The head of the Audit Commission has ruled that local authorities are not wasting or misusing public money through the publication of council-run newspapers.
The watchdog’s chief executive, Steve Bundred, has countered one of the bigger claims made by local newspaper publishers by saying that few councils were in a position to attract local advertising.
‘The money being spent by councils is not unreasonable, though they should always consider whether it provides good value,” Bundred wrote in a letter to the Digital Britain minister, Stephen Timms.
“Few council publications are published sufficiently frequently to be viable media for most local advertising.”
Nor did he believe that councils were using public money to further their political agendas, as many rival editors have claimed, saying the current framework “provides adequate safeguards against misuse of public money for political ends”.
Many in the newspaper industry were looking for the Audit Commission to provide a clear indication that council freesheets were having a negative impact on local commercial newspapers and hoping that such an indication could lead to the brakes being put on council’s producing their own papers.
Sion Simon, the minister for creative industries, told the Commons earlier this month that the Audit Commission report would trigger action in one form or another:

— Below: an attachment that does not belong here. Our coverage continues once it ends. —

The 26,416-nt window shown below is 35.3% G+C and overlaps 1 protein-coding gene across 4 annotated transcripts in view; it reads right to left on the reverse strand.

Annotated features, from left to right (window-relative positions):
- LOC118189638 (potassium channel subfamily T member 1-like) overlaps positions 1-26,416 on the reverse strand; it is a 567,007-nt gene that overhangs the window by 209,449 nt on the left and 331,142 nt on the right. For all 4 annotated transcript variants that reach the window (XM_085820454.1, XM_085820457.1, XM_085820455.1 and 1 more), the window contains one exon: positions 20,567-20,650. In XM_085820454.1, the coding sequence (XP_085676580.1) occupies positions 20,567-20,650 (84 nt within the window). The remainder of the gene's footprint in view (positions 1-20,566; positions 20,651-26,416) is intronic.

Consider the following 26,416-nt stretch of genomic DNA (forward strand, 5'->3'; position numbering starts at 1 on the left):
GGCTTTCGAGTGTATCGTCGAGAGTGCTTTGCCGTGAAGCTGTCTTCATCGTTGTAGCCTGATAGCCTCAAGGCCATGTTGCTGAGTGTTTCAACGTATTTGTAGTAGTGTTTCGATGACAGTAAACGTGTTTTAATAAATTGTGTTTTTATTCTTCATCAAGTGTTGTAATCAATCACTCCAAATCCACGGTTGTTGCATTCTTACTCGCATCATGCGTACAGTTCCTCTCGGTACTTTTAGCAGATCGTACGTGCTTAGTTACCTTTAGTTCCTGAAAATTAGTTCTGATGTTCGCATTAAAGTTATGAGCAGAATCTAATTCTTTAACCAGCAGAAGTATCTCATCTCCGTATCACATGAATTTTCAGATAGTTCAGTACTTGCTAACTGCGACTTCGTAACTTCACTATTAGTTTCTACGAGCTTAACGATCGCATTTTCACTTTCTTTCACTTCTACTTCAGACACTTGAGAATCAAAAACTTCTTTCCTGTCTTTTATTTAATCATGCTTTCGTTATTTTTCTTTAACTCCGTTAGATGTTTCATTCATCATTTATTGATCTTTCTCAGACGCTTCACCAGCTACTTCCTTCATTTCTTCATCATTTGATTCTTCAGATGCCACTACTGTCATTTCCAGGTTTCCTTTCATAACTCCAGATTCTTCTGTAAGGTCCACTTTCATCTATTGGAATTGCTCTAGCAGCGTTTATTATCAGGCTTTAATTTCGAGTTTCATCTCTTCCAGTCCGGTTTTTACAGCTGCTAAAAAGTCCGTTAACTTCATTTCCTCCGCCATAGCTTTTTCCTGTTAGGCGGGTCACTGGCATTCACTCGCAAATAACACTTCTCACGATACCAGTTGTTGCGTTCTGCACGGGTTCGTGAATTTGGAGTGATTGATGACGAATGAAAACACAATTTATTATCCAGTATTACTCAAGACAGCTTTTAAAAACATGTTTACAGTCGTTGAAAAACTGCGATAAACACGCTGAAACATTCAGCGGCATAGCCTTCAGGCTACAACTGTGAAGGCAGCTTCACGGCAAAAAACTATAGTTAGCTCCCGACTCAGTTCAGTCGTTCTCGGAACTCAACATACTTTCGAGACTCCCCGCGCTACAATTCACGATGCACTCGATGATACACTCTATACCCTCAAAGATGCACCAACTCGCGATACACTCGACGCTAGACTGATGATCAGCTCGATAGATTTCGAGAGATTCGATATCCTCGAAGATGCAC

He said: “The next step is to present that information to the Office of Fair Trading, perhaps with Ofcom, and ask them to look for potential competition questions on the impact for the paid-for newspaper market.”
However, the extent of what Ofcom or the OFT could achieve is unclear. The OFT said in November that it had no power to control council-run papers.
The Audit Commission has been conducting a review of the of council spending on communications set in motion by the publication of the Digital Britain white paper last year.
In his letter Bundred said the commission’s remit “does not enable us to assess competition in the local media market or the impact of council activities on commercial entities”.
Bundred’s letter also laid out the findings of the Audit Commission’s research which suggested:
“While 91% of councils published a periodical, only 5% were published more than once a month.
Some 47% contained private sector advertising, while only 6% included recruitment advertising.
The total spending by councils on public communication in 2008-09 was £257m, one third of 1% of overall spend.”